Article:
October 24, 2009

Standing Up

Being away from my homeland has taught me many things, but the one specific thing I want to write about now is how being an American has impacted my life abroad.

The other night, I was sitting in a brasserie with a mixture of Americans and Parisians, and we started a conversation about patriotism. Patriotism in the United States makes me think of flying the flag, voting, celebrating the 4th of July, supporting our troops, and practicing and protecting our freedom.

Well, my Parisian conversational counterpart described the fact that, in her opinion, patriotism in France does not really exist. She had not felt patriotic in years until the other day when she participated in a grève, what we call a strike. Most people know strikes to be a preferred pastime, if not a national sport, in France. She also noted that flags only fly at City Hall and other government buildings, not out the windows of her French neighbors.

This made me think a little bit... that maybe citizens of different countries simply have a different idea of patriotism and different ways to express it. I have learned so much about how much French people love Frenchness - more specifically: French wine, French food, the French language, French art, French fashion, French cheese, etc. So who's to say that loving the cultural things of one's country does not show patriotism? Aha! I found my argument. I proposed this idea to her, and I was surprised when I got her response. She said (and pardon my French), "We don't really give a shit about those things. You see people here going to McDonald's all the time here, and no one goes and visits the museums." GULP. What?! Call me crazy, but I'm pretty sure that French people have an appreciation for French culture. I didn't know what to say at this point, but I still stand by my argument that the French appreciate their own culture.

Furthermore, Miss Parisienne explained how the movies and media portray an American idea that we all think that America is going to save the world. We think that everyone needs the "Americans" to help them, because American is the best and only way to be. Pardon moi? She continued to explain how we should just look after our own selves and not worry about everyone else. I saw a problem in her logic, so I begged further explanation by asking, "What's wrong with wanting to help other people who don't necessarily live in one's own country?" She was a bit stifled by this question, luckily. I continued to explain how her idea may be skewed because yes, many Americans want to help other people, but that doesn't mean wanting everyone to be American. I myself am a firm believer in philanthropy, whether you're helping an American or not. I don't think we should see borderlines as barriers when it comes to reaching out. I'm an American, but I don't think wanting to help people in the world means that I want everyone to abide by the rules of American democracy or even adapt an American way of life. This was the idea that she had. I was disappointed, to say the least, that Miss Parisienne had this view of my country. Luckily I was given the opportunity to offer my perspective, and have a real exchange about cultural differences and perceptions.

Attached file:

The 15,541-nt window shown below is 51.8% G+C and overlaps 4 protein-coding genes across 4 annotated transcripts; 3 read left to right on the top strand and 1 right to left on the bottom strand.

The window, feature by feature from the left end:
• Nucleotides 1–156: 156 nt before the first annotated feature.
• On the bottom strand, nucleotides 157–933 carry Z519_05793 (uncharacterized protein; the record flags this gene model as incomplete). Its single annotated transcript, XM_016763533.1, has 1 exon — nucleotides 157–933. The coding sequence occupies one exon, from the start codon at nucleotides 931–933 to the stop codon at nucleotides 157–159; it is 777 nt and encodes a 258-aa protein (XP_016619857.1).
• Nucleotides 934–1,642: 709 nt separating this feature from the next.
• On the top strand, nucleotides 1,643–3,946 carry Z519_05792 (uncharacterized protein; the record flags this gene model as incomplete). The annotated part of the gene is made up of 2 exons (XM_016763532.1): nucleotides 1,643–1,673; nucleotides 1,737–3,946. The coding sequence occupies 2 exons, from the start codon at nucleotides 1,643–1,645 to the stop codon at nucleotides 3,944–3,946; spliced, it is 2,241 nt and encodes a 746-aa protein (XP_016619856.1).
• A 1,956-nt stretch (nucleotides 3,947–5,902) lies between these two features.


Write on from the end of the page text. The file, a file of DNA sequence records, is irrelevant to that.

One thing I've learned while living abroad is how to stick up for what I think. The people of this world are so quick to challenge my foundation, my country, my faith, my personality, and my general way of life. I'm okay with this, because not only does it make for interesting conversation, but it also breaks down stereotypes and the barriers that stand between me and someone different.

I've come to notice that citizens from all over the world are misunderstood. What it takes is a true exchange with an individual in order to find out who they really are. Forget the guidebooks, the textbooks, the journals, the media, and especially the political representatives - the only way to really find out about a place is to get to know its people through true face-to-face interactions.

1 comment:

Vincent said...

I'm surprised at the lack of comments, I'll break it down into groups.

I agree that there are different forms of patriotism, and I would argue with her lack of conviction that Parisians aren't patriotic, because simply looking at Bastille Day in July and you see they celebrate being french. I think however, that a bigger part for the french isn't waving the flag, but simply the lifestyle. I know that in being Canadian, I rag on one of my american friends all the time about patriotism all the time. The difference, is in Canada, people don't really seem to care much about the troops or even so much whats happening to support to government, however, there is no doubt people are proud to sport the little canadian flag on their backpacks or maple leaf tattoo's. That being said, I don't know a single person other than at their cottage who have a canadian flag.

Then for your second argument, not to back her statement because its obviously a little close sighted. But I think instead of in general, she was drawing reference to the Wars in the middle east, from an international standpoint it does seem like America is trying to force democracy on other countries, and I agree democracy is great, but there are some places that don't use that system and work great as well. Now don't get me wrong, I think that Saadam being out of Iraq was a good thing but... nevermind, not even getting into this topic. Can of worms for another day. Just saying I can somewhat see her point.

Hope your having a great trip!